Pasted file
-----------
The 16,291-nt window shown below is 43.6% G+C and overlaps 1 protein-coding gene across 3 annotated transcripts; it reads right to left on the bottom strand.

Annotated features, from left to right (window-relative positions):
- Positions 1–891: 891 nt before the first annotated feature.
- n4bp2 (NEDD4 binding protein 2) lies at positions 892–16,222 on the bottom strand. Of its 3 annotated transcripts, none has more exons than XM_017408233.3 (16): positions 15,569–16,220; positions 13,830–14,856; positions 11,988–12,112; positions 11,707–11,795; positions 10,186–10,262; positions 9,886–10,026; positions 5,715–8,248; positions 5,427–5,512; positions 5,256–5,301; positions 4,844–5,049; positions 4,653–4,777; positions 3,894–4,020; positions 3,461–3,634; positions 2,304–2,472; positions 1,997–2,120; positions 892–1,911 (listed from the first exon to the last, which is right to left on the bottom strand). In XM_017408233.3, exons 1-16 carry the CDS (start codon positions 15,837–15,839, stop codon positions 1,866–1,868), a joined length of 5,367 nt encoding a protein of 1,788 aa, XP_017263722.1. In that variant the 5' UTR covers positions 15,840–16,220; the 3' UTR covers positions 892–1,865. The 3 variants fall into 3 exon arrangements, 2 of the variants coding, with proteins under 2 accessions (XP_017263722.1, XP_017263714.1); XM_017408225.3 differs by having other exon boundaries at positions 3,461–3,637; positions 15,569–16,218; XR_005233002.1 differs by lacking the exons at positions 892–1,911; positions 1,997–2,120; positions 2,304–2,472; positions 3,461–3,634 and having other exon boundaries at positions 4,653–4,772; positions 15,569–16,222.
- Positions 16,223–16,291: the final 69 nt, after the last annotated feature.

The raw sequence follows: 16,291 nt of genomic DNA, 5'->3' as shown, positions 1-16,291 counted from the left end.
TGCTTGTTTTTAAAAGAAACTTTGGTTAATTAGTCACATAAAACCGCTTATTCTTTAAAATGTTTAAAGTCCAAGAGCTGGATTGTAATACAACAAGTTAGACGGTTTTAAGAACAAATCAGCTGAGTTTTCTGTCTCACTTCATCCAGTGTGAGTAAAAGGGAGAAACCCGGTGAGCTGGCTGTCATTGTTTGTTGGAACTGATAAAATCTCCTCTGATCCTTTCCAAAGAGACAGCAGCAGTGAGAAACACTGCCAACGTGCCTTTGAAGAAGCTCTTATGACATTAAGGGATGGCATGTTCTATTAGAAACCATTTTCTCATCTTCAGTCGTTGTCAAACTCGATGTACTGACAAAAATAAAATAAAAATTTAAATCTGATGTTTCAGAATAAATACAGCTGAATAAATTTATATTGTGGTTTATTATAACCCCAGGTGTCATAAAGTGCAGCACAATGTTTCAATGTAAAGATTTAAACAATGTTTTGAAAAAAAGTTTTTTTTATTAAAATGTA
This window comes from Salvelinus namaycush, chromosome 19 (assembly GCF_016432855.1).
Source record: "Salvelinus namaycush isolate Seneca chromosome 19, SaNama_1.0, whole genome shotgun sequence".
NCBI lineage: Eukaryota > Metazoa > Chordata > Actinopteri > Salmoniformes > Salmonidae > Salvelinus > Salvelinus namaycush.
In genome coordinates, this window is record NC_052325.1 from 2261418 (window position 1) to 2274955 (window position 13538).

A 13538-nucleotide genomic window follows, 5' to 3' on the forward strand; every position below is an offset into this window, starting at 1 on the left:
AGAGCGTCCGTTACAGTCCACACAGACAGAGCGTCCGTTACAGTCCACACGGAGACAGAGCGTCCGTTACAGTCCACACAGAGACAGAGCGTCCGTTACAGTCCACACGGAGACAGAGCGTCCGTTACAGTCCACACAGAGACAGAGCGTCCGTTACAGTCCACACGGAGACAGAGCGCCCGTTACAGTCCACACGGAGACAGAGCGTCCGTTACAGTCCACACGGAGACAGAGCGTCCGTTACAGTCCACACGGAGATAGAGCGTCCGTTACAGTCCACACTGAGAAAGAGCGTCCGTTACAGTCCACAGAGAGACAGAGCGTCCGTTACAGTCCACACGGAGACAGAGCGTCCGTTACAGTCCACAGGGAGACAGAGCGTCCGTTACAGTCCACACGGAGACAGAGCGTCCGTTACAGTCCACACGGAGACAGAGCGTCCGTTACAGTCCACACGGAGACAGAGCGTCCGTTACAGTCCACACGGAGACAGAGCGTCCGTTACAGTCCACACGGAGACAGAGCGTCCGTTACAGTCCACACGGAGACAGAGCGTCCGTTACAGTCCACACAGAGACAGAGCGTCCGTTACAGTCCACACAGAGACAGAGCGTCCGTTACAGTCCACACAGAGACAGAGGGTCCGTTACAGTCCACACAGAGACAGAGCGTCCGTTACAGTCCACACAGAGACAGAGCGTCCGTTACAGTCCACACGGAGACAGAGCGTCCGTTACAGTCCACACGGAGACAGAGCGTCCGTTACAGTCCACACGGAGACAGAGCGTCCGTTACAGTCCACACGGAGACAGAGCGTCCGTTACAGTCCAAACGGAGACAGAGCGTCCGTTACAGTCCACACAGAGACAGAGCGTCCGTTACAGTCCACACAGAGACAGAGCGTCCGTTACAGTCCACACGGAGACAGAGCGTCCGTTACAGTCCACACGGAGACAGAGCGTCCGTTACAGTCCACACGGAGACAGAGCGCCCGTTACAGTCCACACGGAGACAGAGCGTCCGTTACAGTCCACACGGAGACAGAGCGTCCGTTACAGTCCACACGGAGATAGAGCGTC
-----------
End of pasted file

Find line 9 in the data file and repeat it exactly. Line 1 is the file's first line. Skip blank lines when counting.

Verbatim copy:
Source record: "Salvelinus namaycush isolate Seneca chromosome 19, SaNama_1.0, whole genome shotgun sequence".